Jacques’ designs for television have been broadcast on NBC, A&E and PBS. He also served as lighting consultant for Walt Disney Creative Entertainment and designed numerous projects for Epcot Center, MGM, and Euro Disney. In 2009, he returned from China where he designed the stage lighting for Mozart’s “The Magic Flute” presented in Hong Kong as well as at the new National Performing Arts Center of Beijing. He earned a Bachelor of Fine Arts in stage design from the University of Miami in 1977 and a Master of Fine Arts from Southern Methodist University in 1980, where he was head of design at the Meadows School of the Arts before joining CSULB.
Besides teaching four undergraduate classes in theatre, Jacques also leads six students through an intense graduate training course. “Our students are trained as artists and as professionals,” he said. “I have taken CSULB students with me to shows all over the world so that they can learn on-site how to work with professionals. When they graduate from my program, they are prepared to transition right into the profession. Whatever area of professional lighting design they decide to go into, whether it be theater, television or architectural lighting, they have already experienced it here with me.”
A pair of CSULB lighting design majors will accompany Jacques when he visits Colorado’s Central City Opera this summer. Another student will travel to Las Palmas in the Canary Islands this summer for a production of “Peter Grimes.” A third joins him in Oslo in August for “The Magic Flute” and another travels to Tokyo this season for “Rusalka.”
Jacques recalls his first London show of “Tosca” at the English National Opera. “I lit a show for opera star Catherine Malfitano in Colorado in 2005, and when she became a director, we connected. She selected me for her lighting designer when she directed ‘Tosca’ in London,” he said. “We have worked together ever since.”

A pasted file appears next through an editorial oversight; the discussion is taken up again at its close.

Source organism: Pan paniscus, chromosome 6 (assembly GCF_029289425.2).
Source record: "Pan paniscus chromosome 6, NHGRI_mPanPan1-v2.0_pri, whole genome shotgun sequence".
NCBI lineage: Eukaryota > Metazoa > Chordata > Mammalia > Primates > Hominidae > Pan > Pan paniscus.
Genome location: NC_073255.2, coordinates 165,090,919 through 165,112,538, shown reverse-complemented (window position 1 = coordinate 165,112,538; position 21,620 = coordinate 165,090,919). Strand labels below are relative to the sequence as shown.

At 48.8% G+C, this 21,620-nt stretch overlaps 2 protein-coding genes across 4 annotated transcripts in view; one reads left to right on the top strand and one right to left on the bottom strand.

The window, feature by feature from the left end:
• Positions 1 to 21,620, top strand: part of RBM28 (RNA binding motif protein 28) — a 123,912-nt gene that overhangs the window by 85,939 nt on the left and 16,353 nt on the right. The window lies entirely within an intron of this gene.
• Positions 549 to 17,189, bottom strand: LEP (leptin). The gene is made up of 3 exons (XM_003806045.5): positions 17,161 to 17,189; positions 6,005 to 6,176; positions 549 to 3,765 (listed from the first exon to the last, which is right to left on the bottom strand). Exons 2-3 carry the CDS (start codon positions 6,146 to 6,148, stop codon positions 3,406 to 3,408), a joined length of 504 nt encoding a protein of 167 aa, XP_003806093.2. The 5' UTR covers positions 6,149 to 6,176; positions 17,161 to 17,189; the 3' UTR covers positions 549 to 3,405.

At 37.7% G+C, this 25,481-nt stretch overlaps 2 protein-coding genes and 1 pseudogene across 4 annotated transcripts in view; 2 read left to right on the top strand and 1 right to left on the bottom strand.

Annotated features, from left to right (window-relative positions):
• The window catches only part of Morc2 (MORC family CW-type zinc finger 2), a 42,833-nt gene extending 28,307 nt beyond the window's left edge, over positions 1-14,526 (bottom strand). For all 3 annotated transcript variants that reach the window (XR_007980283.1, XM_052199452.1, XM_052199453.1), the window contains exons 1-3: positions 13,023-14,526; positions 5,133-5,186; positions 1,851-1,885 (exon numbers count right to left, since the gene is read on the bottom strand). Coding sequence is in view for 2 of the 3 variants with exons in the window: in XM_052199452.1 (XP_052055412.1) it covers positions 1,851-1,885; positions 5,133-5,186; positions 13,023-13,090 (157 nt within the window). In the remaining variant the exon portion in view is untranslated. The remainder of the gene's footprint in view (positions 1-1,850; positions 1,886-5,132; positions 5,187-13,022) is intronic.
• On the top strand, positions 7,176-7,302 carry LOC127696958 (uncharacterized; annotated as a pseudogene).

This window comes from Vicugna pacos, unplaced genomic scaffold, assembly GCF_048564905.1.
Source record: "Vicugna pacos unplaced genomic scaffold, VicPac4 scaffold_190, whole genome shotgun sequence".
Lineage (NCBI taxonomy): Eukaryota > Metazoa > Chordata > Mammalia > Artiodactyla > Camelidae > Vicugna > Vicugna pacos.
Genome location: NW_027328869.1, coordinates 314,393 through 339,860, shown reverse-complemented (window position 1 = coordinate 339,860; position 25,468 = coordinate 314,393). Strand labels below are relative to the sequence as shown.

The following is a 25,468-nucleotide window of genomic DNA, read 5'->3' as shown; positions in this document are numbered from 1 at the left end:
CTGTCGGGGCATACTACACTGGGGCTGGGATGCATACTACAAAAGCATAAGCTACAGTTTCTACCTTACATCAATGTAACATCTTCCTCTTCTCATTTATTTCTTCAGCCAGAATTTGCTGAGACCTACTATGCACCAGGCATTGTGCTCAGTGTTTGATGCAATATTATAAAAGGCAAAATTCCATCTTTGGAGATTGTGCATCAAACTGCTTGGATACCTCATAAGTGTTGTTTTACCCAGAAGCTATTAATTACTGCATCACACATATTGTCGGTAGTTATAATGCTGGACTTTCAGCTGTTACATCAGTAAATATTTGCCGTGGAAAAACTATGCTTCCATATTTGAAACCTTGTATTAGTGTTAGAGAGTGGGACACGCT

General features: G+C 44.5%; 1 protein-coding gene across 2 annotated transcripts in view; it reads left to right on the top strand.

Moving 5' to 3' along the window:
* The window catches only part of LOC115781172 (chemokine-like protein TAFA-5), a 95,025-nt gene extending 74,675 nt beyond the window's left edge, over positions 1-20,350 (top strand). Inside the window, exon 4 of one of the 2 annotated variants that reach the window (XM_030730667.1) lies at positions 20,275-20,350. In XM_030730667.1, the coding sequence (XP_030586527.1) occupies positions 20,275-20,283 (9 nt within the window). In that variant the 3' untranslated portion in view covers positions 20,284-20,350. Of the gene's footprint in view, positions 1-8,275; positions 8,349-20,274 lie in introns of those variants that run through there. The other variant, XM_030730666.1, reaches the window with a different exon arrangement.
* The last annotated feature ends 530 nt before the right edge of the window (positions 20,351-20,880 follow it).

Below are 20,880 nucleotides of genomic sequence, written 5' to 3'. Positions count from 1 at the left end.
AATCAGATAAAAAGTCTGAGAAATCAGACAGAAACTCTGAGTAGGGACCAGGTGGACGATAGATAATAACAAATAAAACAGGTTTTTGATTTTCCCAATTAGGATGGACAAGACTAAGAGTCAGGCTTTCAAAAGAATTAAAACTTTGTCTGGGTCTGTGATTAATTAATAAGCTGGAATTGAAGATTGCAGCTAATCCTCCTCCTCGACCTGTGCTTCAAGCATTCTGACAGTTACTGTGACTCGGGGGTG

Regarding his experience at the Royal Opera House, Jacques states: “One thing that separates theater from all the other forms of art is the coming together of various craftspeople and artists. Everyone at The Royal Opera House takes an enormous amount of pride in what they do. It’s rare to find an organization where you can experience that level of professional pride that permeates throughout the entire organization but I found that at the Royal Opera House.”
Jacques thanked the university for its support. “There are many faculty members in this department and elsewhere who continue to work in their professions as artists and researchers. In my 12 years at CSULB, I have received nothing but support from the faculty members and the administration,” he said. “All these people, from the president to the chairs, have been extremely supportive of work outside the university. They see how it benefits the students, the community, and the university.”
Jacques maintains his enthusiasm after 30-plus years in the industry. “I do this because I love it,” he said. “People don’t work in the theater for the money. They work in the theater because they love it. Their true compensation comes from working with other creative people to make art.”